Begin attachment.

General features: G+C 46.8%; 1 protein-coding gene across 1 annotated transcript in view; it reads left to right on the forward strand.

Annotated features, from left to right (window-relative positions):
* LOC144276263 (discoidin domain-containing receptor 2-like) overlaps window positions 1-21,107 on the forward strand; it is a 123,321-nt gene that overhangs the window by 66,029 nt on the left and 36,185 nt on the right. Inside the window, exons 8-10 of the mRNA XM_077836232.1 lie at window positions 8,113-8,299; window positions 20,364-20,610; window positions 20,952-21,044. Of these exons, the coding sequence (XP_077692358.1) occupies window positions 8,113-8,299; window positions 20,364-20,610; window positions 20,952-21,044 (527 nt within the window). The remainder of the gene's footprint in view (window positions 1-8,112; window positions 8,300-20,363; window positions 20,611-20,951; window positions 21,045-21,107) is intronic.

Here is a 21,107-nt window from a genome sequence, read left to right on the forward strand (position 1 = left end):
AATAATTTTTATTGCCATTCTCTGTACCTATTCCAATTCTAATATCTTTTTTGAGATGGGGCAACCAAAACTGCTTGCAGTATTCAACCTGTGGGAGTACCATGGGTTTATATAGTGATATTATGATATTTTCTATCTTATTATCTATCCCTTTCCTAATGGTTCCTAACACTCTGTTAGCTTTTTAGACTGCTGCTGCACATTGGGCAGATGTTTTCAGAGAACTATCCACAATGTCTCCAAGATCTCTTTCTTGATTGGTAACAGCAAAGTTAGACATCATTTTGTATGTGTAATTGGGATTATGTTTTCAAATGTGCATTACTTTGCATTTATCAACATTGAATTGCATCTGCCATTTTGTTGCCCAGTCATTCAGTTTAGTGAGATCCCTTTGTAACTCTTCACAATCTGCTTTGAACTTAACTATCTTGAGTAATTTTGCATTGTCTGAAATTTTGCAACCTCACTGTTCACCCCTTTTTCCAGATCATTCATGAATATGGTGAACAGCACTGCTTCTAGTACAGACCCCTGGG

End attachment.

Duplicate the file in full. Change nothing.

General features: G+C 46.8%; 1 protein-coding gene across 1 annotated transcript in view; it reads left to right on the forward strand.

Annotated features, from left to right (window-relative positions):
* LOC144276263 (discoidin domain-containing receptor 2-like) overlaps window positions 1-21,107 on the forward strand; it is a 123,321-nt gene that overhangs the window by 66,029 nt on the left and 36,185 nt on the right. Inside the window, exons 8-10 of the mRNA XM_077836232.1 lie at window positions 8,113-8,299; window positions 20,364-20,610; window positions 20,952-21,044. Of these exons, the coding sequence (XP_077692358.1) occupies window positions 8,113-8,299; window positions 20,364-20,610; window positions 20,952-21,044 (527 nt within the window). The remainder of the gene's footprint in view (window positions 1-8,112; window positions 8,300-20,363; window positions 20,611-20,951; window positions 21,045-21,107) is intronic.

Here is a 21,107-nt window from a genome sequence, read left to right on the forward strand (position 1 = left end):
AATAATTTTTATTGCCATTCTCTGTACCTATTCCAATTCTAATATCTTTTTTGAGATGGGGCAACCAAAACTGCTTGCAGTATTCAACCTGTGGGAGTACCATGGGTTTATATAGTGATATTATGATATTTTCTATCTTATTATCTATCCCTTTCCTAATGGTTCCTAACACTCTGTTAGCTTTTTAGACTGCTGCTGCACATTGGGCAGATGTTTTCAGAGAACTATCCACAATGTCTCCAAGATCTCTTTCTTGATTGGTAACAGCAAAGTTAGACATCATTTTGTATGTGTAATTGGGATTATGTTTTCAAATGTGCATTACTTTGCATTTATCAACATTGAATTGCATCTGCCATTTTGTTGCCCAGTCATTCAGTTTAGTGAGATCCCTTTGTAACTCTTCACAATCTGCTTTGAACTTAACTATCTTGAGTAATTTTGCATTGTCTGAAATTTTGCAACCTCACTGTTCACCCCTTTTTCCAGATCATTCATGAATATGGTGAACAGCACTGCTTCTAGTACAGACCCCTGGG